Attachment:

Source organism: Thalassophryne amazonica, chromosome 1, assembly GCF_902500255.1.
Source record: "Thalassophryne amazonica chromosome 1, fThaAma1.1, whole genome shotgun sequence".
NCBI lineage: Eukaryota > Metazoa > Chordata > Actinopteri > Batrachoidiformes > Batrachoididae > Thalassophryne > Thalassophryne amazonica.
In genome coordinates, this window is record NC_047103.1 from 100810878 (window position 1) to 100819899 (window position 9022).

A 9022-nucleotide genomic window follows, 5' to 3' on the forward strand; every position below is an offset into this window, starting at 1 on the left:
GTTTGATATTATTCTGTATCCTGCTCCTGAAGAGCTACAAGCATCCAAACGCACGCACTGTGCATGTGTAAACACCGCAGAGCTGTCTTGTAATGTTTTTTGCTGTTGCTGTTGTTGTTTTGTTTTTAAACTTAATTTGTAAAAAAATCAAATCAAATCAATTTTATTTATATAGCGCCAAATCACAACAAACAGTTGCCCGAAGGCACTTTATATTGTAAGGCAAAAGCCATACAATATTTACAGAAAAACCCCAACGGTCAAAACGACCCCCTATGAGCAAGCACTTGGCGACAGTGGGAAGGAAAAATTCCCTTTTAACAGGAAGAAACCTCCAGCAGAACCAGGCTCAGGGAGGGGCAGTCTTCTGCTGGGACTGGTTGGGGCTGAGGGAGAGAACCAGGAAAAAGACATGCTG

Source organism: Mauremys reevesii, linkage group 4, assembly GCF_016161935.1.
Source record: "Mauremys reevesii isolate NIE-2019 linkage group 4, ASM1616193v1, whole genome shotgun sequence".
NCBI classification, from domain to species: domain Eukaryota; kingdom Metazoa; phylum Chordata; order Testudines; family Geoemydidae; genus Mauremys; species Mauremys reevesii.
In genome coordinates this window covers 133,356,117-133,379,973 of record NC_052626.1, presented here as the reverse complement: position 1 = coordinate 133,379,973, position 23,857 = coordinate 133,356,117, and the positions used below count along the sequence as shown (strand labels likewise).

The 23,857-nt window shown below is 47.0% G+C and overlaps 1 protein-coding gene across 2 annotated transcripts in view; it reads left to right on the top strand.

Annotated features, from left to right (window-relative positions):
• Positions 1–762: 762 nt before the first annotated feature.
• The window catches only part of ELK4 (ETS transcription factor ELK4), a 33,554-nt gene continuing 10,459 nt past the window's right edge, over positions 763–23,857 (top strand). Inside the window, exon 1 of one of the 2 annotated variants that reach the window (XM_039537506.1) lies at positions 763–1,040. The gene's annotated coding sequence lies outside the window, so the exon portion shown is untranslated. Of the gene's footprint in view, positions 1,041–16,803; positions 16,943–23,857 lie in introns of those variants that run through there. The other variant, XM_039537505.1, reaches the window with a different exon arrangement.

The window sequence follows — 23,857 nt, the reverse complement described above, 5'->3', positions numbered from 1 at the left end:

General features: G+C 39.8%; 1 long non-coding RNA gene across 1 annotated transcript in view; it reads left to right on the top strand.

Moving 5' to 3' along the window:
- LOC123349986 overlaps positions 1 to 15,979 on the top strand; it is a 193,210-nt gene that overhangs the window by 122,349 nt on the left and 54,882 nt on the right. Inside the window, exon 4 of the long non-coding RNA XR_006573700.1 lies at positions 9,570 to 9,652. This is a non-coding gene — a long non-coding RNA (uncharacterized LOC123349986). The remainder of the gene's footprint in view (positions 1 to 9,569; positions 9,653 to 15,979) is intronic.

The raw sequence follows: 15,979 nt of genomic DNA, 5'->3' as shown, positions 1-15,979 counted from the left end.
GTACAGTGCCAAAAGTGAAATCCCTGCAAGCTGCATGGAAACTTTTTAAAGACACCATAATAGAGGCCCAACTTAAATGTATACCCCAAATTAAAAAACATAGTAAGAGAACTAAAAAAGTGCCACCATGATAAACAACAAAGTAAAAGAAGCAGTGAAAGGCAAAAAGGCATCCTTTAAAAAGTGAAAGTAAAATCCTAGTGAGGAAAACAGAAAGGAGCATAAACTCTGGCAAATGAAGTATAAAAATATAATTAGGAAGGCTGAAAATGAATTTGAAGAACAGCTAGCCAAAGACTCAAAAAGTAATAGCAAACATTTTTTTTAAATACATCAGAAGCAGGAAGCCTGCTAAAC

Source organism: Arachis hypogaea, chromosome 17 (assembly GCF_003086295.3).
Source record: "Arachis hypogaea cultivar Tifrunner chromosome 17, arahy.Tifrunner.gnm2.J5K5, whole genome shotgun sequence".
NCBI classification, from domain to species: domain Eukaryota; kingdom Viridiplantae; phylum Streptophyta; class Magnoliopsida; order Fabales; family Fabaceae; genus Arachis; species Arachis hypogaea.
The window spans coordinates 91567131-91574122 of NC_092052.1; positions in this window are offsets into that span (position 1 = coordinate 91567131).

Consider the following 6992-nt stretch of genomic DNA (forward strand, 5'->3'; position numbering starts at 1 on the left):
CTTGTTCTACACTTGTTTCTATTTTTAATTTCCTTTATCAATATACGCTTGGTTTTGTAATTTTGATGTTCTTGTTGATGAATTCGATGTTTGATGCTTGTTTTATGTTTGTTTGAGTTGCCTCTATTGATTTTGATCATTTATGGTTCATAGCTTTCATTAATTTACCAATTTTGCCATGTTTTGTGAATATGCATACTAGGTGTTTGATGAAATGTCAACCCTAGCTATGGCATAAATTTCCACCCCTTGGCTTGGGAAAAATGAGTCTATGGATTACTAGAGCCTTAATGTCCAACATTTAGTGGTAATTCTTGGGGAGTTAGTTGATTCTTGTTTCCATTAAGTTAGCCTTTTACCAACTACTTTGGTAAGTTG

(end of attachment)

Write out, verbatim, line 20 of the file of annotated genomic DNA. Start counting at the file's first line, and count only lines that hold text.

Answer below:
GTACAGTGCCAAAAGTGAAATCCCTGCAAGCTGCATGGAAACTTTTTAAAGACACCATAATAGAGGCCCAACTTAAATGTATACCCCAAATTAAAAAACATAGTAAGAGAACTAAAAAAGTGCCACCATGATAAACAACAAAGTAAAAGAAGCAGTGAAAGGCAAAAAGGCATCCTTTAAAAAGTGAAAGTAAAATCCTAGTGAGGAAAACAGAAAGGAGCATAAACTCTGGCAAATGAAGTATAAAAATATAATTAGGAAGGCTGAAAATGAATTTGAAGAACAGCTAGCCAAAGACTCAAAAAGTAATAGCAAACATTTTTTTTAAATACATCAGAAGCAGGAAGCCTGCTAAAC